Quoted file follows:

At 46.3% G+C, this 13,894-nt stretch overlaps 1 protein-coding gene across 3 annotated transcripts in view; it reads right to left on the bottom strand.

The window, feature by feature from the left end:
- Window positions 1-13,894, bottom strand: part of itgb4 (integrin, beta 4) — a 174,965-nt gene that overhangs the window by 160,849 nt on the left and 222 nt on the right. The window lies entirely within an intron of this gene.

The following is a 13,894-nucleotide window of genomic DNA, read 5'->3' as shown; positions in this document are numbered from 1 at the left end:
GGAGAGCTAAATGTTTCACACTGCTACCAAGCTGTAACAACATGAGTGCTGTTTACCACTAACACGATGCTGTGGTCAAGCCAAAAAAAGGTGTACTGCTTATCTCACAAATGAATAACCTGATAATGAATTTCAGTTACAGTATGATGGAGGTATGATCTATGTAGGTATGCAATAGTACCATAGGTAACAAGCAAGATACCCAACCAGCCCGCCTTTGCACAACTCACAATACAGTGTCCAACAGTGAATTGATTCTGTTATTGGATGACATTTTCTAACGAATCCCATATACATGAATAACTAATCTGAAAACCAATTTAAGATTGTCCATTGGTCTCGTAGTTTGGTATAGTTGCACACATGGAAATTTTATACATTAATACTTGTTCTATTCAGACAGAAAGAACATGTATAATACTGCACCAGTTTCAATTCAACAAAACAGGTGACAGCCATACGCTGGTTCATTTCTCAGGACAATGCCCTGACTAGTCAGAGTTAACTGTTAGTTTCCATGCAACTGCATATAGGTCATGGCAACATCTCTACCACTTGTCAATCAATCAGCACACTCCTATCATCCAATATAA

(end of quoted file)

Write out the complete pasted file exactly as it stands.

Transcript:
At 46.3% G+C, this 13,894-nt stretch overlaps 1 protein-coding gene across 3 annotated transcripts in view; it reads right to left on the bottom strand.

The window, feature by feature from the left end:
- Window positions 1-13,894, bottom strand: part of itgb4 (integrin, beta 4) — a 174,965-nt gene that overhangs the window by 160,849 nt on the left and 222 nt on the right. The window lies entirely within an intron of this gene.

The following is a 13,894-nucleotide window of genomic DNA, read 5'->3' as shown; positions in this document are numbered from 1 at the left end:
GGAGAGCTAAATGTTTCACACTGCTACCAAGCTGTAACAACATGAGTGCTGTTTACCACTAACACGATGCTGTGGTCAAGCCAAAAAAAGGTGTACTGCTTATCTCACAAATGAATAACCTGATAATGAATTTCAGTTACAGTATGATGGAGGTATGATCTATGTAGGTATGCAATAGTACCATAGGTAACAAGCAAGATACCCAACCAGCCCGCCTTTGCACAACTCACAATACAGTGTCCAACAGTGAATTGATTCTGTTATTGGATGACATTTTCTAACGAATCCCATATACATGAATAACTAATCTGAAAACCAATTTAAGATTGTCCATTGGTCTCGTAGTTTGGTATAGTTGCACACATGGAAATTTTATACATTAATACTTGTTCTATTCAGACAGAAAGAACATGTATAATACTGCACCAGTTTCAATTCAACAAAACAGGTGACAGCCATACGCTGGTTCATTTCTCAGGACAATGCCCTGACTAGTCAGAGTTAACTGTTAGTTTCCATGCAACTGCATATAGGTCATGGCAACATCTCTACCACTTGTCAATCAATCAGCACACTCCTATCATCCAATATAA